Advantages and disadvantages of laparoscopy

Laparoscopic surgery, also known called minimal invasive surgery, hand aid or key hole surgery is a modern surgical technique. Laparoscopy is derived from Ancient Greek word by combining two words. Laparo Meaning ‘flank’ and Scopy Meaning ‘to examine’. Although commonly performed in patients with benign disease, laparoscopic surgery is also playing an expanding role in management of gynecological cancers. Laparoscopic procedures are usually performed in an effort to replicate procedures that have been successful in laparotomy with other added advantages.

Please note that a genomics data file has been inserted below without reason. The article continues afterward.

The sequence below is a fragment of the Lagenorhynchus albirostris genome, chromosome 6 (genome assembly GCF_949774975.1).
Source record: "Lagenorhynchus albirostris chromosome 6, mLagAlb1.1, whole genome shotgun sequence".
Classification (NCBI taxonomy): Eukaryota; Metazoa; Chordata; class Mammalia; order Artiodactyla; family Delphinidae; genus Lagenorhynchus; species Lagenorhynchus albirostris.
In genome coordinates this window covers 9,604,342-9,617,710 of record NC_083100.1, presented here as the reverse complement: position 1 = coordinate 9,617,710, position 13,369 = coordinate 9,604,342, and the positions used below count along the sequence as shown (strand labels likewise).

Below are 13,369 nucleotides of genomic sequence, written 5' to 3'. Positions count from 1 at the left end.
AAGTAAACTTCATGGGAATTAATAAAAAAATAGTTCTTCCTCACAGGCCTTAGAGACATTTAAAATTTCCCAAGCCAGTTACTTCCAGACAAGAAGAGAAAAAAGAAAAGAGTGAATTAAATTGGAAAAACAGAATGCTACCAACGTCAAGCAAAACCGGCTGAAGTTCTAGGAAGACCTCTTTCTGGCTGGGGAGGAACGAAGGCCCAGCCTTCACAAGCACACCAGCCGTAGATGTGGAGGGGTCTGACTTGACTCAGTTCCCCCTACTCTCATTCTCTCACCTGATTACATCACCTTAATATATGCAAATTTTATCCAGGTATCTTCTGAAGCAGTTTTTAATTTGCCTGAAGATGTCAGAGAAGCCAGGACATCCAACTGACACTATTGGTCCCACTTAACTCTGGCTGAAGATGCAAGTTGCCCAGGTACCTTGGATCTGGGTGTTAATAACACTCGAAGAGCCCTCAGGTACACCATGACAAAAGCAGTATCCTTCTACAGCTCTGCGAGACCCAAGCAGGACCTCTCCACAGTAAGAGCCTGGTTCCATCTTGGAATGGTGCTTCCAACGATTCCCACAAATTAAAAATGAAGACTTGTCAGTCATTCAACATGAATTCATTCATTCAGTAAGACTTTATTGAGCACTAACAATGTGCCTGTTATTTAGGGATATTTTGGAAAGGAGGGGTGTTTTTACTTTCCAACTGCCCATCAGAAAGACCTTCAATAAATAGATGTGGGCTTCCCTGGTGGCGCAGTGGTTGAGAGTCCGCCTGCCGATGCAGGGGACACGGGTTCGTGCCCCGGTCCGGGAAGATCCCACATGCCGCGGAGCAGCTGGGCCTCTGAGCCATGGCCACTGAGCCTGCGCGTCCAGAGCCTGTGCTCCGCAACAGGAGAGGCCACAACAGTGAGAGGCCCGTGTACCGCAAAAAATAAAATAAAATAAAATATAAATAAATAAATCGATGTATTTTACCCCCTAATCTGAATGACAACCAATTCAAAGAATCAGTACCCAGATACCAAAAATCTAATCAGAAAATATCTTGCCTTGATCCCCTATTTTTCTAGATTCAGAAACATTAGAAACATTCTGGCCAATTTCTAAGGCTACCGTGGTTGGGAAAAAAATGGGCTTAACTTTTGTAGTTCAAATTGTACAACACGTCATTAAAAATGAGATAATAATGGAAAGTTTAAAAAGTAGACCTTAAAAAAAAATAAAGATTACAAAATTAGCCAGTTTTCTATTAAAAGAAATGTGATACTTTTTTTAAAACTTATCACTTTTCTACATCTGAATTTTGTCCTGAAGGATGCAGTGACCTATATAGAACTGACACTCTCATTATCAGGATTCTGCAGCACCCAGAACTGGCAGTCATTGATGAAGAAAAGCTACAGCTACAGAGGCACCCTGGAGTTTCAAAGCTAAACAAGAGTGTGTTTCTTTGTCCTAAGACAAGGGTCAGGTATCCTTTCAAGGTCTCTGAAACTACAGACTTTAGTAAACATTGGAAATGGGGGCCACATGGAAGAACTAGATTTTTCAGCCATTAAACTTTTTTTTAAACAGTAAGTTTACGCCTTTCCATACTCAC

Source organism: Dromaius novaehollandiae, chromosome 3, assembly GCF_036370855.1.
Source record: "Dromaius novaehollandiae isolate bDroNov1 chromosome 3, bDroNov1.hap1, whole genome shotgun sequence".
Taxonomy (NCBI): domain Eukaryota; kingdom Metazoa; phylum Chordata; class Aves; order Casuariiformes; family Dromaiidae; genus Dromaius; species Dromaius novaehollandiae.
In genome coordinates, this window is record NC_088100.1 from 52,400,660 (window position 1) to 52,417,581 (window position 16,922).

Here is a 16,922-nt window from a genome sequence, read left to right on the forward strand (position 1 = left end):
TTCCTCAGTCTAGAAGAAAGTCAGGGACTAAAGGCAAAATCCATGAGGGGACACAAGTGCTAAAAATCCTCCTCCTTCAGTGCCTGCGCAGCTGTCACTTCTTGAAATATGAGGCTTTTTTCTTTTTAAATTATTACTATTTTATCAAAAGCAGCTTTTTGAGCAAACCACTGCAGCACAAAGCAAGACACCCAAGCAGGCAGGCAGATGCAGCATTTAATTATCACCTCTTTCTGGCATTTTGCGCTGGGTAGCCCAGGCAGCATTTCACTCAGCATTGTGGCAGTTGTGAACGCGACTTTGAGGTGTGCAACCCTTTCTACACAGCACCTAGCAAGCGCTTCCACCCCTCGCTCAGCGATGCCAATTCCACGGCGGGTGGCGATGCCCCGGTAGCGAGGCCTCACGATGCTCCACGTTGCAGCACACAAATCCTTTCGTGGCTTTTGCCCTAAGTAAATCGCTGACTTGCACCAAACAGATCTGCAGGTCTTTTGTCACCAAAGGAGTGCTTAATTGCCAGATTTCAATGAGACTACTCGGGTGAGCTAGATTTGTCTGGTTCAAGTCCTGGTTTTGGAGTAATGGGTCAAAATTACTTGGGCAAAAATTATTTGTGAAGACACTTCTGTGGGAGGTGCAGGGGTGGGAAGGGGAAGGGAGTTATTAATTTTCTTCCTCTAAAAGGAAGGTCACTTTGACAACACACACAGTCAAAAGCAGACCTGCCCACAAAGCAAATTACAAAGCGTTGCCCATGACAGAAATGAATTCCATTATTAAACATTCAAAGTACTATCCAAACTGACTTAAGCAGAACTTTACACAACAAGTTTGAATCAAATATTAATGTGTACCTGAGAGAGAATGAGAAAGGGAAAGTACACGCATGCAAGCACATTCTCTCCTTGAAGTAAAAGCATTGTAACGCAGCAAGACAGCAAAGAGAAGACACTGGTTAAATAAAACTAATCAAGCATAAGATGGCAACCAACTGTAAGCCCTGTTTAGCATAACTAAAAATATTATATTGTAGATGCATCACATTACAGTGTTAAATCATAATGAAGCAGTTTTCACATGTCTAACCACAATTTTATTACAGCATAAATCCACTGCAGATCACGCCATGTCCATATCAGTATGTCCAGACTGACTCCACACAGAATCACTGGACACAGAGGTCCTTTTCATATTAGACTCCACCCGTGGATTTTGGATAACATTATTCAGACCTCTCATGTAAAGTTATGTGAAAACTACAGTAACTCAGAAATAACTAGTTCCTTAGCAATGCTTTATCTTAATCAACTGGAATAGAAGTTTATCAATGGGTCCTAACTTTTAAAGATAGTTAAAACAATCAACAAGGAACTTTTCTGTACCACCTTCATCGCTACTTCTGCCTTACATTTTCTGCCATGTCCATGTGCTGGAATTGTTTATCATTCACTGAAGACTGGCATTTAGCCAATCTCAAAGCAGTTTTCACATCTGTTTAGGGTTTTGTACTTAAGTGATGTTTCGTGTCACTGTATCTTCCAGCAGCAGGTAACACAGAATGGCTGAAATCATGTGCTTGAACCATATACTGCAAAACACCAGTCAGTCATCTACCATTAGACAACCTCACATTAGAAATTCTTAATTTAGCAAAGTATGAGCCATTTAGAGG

Advantages of laparoscopy over laparotomy include shorter time, smaller scar, faster recovery, lesser pain and overall decreased cost. For most of the patients benefits of laparoscopic surgery is that it leaves them with much smaller scars than open surgery. In open abdominal surgery, depending upon the size of patients abdomen and the operation performed the incision can be 6 inches or even longer .With laparoscopic abdominal surgery, on the other hand, the surgeon makes few small incisions that are typically between few millimeters and a centimeter. Patients who opt for laparoscopic surgery avoid a long and obvious surgical scar that is cosmetically unappealing. Smaller incisions are less painful and heal faster than larger incisions, which mean quicker recovery. There are also less prone to incisional hernias for the long-run. There is less adhesions after laparoscopic surgery than after open abdominal surgery. The smaller incisions that are used allow you to heal faster and have smaller scar marks. The risk of infections is also lower than with open surgery. Taking about disadvantages of Laparoscopic surgery is that it can take longer to perform than open surgery (if not performed with right technique). The longer time under anesthesia may increase the risk of complications. Sometimes complications do not appear right away but occurs few days to few weeks after surgery. Problems that can occur with laparoscopy includes and a hernia (a bulge at incision sites), internal bleeding, damage to blood vessels or other organs, such as stomach, bowel bladder or ureters.

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